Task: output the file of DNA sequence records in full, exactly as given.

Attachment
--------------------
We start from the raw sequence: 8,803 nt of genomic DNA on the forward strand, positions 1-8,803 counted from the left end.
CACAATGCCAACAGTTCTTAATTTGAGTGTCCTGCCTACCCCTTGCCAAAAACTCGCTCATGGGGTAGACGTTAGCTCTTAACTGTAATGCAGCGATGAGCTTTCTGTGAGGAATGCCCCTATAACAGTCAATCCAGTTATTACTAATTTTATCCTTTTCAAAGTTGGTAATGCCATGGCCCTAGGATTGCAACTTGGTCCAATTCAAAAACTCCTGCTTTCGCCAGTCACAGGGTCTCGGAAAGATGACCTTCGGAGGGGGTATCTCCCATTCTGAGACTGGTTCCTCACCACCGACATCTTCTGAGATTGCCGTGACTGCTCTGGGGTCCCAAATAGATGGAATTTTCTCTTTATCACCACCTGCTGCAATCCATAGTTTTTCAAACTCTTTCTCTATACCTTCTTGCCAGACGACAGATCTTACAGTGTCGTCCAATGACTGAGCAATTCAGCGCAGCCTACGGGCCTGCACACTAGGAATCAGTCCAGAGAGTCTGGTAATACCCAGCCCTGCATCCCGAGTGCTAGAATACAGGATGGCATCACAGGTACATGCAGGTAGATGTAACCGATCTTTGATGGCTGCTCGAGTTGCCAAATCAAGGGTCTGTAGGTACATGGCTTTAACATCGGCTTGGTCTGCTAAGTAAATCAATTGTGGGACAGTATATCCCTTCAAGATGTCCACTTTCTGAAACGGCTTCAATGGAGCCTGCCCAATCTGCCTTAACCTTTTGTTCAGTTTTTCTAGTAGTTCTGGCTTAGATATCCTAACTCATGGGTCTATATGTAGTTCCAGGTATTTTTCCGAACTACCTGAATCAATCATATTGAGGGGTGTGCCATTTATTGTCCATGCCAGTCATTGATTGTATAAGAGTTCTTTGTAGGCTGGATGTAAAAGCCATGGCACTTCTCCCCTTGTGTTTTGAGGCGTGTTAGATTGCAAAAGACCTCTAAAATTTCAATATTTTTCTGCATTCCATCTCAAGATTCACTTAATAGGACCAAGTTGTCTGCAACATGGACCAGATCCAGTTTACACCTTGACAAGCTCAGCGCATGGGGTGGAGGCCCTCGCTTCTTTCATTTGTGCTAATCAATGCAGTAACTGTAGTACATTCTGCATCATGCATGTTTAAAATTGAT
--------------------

We start from the raw sequence: 8,803 nt of genomic DNA on the forward strand, positions 1-8,803 counted from the left end.
CACAATGCCAACAGTTCTTAATTTGAGTGTCCTGCCTACCCCTTGCCAAAAACTCGCTCATGGGGTAGACGTTAGCTCTTAACTGTAATGCAGCGATGAGCTTTCTGTGAGGAATGCCCCTATAACAGTCAATCCAGTTATTACTAATTTTATCCTTTTCAAAGTTGGTAATGCCATGGCCCTAGGATTGCAACTTGGTCCAATTCAAAAACTCCTGCTTTCGCCAGTCACAGGGTCTCGGAAAGATGACCTTCGGAGGGGGTATCTCCCATTCTGAGACTGGTTCCTCACCACCGACATCTTCTGAGATTGCCGTGACTGCTCTGGGGTCCCAAATAGATGGAATTTTCTCTTTATCACCACCTGCTGCAATCCATAGTTTTTCAAACTCTTTCTCTATACCTTCTTGCCAGACGACAGATCTTACAGTGTCGTCCAATGACTGAGCAATTCAGCGCAGCCTACGGGCCTGCACACTAGGAATCAGTCCAGAGAGTCTGGTAATACCCAGCCCTGCATCCCGAGTGCTAGAATACAGGATGGCATCACAGGTACATGCAGGTAGATGTAACCGATCTTTGATGGCTGCTCGAGTTGCCAAATCAAGGGTCTGTAGGTACATGGCTTTAACATCGGCTTGGTCTGCTAAGTAAATCAATTGTGGGACAGTATATCCCTTCAAGATGTCCACTTTCTGAAACGGCTTCAATGGAGCCTGCCCAATCTGCCTTAACCTTTTGTTCAGTTTTTCTAGTAGTTCTGGCTTAGATATCCTAACTCATGGGTCTATATGTAGTTCCAGGTATTTTTCCGAACTACCTGAATCAATCATATTGAGGGGTGTGCCATTTATTGTCCATGCCAGTCATTGATTGTATAAGAGTTCTTTGTAGGCTGGATGTAAAAGCCATGGCACTTCTCCCCTTGTGTTTTGAGGCGTGTTAGATTGCAAAAGACCTCTAAAATTTCAATATTTTTCTGCATTCCATCTCAAGATTCACTTAATAGGACCAAGTTGTCTGCAACATGGACCAGATCCAGTTTACACCTTGACAAGCTCAGCGCATGGGGTGGAGGCCCTCGCTTCTTTCATTTGTGCTAATCAATGCAGTAACTGTAGTACATTCTGCATCATGCATGTTTAAAATTGAT